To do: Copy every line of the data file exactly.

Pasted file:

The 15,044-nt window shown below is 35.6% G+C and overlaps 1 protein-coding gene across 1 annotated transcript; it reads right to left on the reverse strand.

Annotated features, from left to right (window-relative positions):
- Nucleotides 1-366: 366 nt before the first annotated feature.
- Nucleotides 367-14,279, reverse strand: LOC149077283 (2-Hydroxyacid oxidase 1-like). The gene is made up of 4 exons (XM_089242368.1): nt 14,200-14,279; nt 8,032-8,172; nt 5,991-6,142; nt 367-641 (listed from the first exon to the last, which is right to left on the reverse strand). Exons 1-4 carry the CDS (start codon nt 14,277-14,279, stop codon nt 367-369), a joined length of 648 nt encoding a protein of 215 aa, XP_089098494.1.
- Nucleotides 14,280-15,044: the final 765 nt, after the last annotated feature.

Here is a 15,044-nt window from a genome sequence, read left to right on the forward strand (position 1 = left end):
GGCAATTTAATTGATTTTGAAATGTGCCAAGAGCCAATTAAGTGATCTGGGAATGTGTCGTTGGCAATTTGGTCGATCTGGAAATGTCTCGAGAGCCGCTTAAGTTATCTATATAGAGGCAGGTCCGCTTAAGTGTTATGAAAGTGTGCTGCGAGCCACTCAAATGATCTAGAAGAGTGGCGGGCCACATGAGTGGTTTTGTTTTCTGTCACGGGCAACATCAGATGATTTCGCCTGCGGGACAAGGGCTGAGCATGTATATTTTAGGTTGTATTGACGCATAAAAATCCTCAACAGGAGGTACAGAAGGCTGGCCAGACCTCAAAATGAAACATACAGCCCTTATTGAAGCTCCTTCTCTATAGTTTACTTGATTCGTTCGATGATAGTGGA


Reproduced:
The 15,044-nt window shown below is 35.6% G+C and overlaps 1 protein-coding gene across 1 annotated transcript; it reads right to left on the reverse strand.

Annotated features, from left to right (window-relative positions):
- Nucleotides 1-366: 366 nt before the first annotated feature.
- Nucleotides 367-14,279, reverse strand: LOC149077283 (2-Hydroxyacid oxidase 1-like). The gene is made up of 4 exons (XM_089242368.1): nt 14,200-14,279; nt 8,032-8,172; nt 5,991-6,142; nt 367-641 (listed from the first exon to the last, which is right to left on the reverse strand). Exons 1-4 carry the CDS (start codon nt 14,277-14,279, stop codon nt 367-369), a joined length of 648 nt encoding a protein of 215 aa, XP_089098494.1.
- Nucleotides 14,280-15,044: the final 765 nt, after the last annotated feature.

Here is a 15,044-nt window from a genome sequence, read left to right on the forward strand (position 1 = left end):
GGCAATTTAATTGATTTTGAAATGTGCCAAGAGCCAATTAAGTGATCTGGGAATGTGTCGTTGGCAATTTGGTCGATCTGGAAATGTCTCGAGAGCCGCTTAAGTTATCTATATAGAGGCAGGTCCGCTTAAGTGTTATGAAAGTGTGCTGCGAGCCACTCAAATGATCTAGAAGAGTGGCGGGCCACATGAGTGGTTTTGTTTTCTGTCACGGGCAACATCAGATGATTTCGCCTGCGGGACAAGGGCTGAGCATGTATATTTTAGGTTGTATTGACGCATAAAAATCCTCAACAGGAGGTACAGAAGGCTGGCCAGACCTCAAAATGAAACATACAGCCCTTATTGAAGCTCCTTCTCTATAGTTTACTTGATTCGTTCGATGATAGTGGA